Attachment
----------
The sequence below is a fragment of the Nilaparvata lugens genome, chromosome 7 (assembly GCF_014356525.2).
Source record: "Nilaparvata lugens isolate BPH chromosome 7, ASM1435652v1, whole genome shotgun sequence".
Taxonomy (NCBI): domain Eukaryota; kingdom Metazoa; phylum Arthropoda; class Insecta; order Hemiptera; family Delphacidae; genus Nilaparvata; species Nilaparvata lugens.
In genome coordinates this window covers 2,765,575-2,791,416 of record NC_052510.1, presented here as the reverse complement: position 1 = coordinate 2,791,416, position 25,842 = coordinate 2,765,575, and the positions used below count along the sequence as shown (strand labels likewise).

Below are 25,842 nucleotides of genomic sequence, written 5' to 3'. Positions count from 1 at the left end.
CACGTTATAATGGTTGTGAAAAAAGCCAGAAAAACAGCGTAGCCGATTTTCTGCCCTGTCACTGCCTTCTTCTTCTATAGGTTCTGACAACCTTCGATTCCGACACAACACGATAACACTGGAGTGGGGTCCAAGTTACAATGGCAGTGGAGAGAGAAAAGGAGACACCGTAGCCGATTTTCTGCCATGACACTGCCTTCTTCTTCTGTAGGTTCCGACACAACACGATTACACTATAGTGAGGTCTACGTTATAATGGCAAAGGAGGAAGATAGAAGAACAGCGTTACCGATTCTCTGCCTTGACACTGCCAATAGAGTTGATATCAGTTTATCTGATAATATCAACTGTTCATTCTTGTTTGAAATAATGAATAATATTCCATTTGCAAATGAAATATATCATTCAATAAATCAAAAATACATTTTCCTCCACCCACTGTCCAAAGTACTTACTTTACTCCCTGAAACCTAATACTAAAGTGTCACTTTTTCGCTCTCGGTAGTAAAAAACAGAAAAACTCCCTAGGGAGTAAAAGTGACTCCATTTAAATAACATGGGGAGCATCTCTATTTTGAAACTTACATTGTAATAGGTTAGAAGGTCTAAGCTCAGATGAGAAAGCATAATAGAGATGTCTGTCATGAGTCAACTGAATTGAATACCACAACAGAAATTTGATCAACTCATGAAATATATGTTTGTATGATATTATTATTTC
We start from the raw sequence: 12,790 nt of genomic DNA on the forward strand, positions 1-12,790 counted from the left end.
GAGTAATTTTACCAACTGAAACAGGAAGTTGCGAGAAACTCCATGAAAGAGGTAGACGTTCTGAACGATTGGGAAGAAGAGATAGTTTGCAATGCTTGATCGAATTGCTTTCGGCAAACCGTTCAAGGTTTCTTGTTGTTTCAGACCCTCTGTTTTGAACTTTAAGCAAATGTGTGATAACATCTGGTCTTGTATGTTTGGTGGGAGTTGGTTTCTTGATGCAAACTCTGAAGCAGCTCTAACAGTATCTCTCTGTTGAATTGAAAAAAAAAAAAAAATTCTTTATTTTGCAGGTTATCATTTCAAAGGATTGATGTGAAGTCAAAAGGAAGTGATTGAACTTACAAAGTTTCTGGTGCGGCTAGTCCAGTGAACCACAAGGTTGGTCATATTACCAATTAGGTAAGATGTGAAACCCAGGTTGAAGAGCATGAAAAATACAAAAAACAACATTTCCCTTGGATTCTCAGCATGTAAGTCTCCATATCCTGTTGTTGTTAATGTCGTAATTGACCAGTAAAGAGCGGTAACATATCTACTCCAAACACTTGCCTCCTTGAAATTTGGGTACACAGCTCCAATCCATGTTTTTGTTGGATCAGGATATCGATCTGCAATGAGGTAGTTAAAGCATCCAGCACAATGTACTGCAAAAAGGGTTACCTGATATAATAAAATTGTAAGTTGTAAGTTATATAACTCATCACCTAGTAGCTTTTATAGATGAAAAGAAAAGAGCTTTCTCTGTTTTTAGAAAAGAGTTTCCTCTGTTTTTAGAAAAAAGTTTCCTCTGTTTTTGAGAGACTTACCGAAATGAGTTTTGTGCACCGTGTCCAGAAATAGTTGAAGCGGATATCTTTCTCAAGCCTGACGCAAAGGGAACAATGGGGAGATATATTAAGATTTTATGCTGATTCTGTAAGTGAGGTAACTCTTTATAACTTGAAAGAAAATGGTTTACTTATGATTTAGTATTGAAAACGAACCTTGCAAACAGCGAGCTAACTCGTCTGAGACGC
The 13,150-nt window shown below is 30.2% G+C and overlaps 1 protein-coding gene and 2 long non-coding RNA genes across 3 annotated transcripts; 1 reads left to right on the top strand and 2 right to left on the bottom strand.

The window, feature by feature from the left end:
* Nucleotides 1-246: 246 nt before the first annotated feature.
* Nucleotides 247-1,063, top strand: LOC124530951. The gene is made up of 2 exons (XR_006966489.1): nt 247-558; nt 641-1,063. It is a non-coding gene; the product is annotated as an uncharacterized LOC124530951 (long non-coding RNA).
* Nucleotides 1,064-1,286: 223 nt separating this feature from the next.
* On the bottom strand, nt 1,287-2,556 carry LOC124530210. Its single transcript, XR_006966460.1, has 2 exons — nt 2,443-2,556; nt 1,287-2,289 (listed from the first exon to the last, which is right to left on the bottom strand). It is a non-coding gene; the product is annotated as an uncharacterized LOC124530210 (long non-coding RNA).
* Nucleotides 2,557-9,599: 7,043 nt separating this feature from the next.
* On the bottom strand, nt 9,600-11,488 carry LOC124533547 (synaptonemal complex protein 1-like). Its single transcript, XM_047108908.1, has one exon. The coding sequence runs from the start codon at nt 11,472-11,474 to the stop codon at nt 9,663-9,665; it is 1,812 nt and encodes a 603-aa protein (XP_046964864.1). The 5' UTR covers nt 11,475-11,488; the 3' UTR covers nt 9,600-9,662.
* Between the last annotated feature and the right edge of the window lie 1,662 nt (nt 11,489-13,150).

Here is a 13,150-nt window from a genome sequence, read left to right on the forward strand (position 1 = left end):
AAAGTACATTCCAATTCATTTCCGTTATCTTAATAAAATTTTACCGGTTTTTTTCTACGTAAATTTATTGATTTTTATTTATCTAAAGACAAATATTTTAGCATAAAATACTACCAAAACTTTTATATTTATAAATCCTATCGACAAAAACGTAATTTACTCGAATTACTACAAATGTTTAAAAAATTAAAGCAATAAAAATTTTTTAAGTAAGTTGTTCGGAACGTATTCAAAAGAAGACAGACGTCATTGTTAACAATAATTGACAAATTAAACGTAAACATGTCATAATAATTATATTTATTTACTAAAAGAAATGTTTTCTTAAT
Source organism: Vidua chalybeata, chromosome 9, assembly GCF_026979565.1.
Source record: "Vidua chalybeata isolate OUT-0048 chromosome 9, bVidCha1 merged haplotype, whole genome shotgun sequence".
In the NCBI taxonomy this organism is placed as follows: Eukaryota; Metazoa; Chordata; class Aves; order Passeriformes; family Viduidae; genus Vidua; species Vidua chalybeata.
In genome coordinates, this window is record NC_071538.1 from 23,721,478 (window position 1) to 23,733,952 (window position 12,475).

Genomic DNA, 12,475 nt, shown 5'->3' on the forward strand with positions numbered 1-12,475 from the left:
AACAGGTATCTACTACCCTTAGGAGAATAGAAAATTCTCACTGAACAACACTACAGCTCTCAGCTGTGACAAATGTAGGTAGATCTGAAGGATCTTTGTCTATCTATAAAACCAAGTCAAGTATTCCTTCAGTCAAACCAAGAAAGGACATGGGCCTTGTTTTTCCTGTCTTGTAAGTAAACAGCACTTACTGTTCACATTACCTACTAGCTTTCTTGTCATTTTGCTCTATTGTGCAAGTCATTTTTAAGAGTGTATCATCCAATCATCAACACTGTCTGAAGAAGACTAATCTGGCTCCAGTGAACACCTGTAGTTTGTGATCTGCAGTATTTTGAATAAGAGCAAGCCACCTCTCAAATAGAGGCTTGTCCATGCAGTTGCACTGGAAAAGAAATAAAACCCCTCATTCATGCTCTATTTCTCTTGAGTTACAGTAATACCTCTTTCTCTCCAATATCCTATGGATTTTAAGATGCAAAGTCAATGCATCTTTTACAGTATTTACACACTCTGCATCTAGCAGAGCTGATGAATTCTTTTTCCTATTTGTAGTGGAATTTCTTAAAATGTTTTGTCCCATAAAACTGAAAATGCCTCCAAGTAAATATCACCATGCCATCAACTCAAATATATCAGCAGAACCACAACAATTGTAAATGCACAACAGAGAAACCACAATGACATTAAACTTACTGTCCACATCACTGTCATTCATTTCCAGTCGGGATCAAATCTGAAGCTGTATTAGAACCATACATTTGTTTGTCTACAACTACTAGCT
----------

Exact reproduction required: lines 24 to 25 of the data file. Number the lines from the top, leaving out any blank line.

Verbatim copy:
Genomic DNA, 12,475 nt, shown 5'->3' on the forward strand with positions numbered 1-12,475 from the left:
AACAGGTATCTACTACCCTTAGGAGAATAGAAAATTCTCACTGAACAACACTACAGCTCTCAGCTGTGACAAATGTAGGTAGATCTGAAGGATCTTTGTCTATCTATAAAACCAAGTCAAGTATTCCTTCAGTCAAACCAAGAAAGGACATGGGCCTTGTTTTTCCTGTCTTGTAAGTAAACAGCACTTACTGTTCACATTACCTACTAGCTTTCTTGTCATTTTGCTCTATTGTGCAAGTCATTTTTAAGAGTGTATCATCCAATCATCAACACTGTCTGAAGAAGACTAATCTGGCTCCAGTGAACACCTGTAGTTTGTGATCTGCAGTATTTTGAATAAGAGCAAGCCACCTCTCAAATAGAGGCTTGTCCATGCAGTTGCACTGGAAAAGAAATAAAACCCCTCATTCATGCTCTATTTCTCTTGAGTTACAGTAATACCTCTTTCTCTCCAATATCCTATGGATTTTAAGATGCAAAGTCAATGCATCTTTTACAGTATTTACACACTCTGCATCTAGCAGAGCTGATGAATTCTTTTTCCTATTTGTAGTGGAATTTCTTAAAATGTTTTGTCCCATAAAACTGAAAATGCCTCCAAGTAAATATCACCATGCCATCAACTCAAATATATCAGCAGAACCACAACAATTGTAAATGCACAACAGAGAAACCACAATGACATTAAACTTACTGTCCACATCACTGTCATTCATTTCCAGTCGGGATCAAATCTGAAGCTGTATTAGAACCATACATTTGTTTGTCTACAACTACTAGCT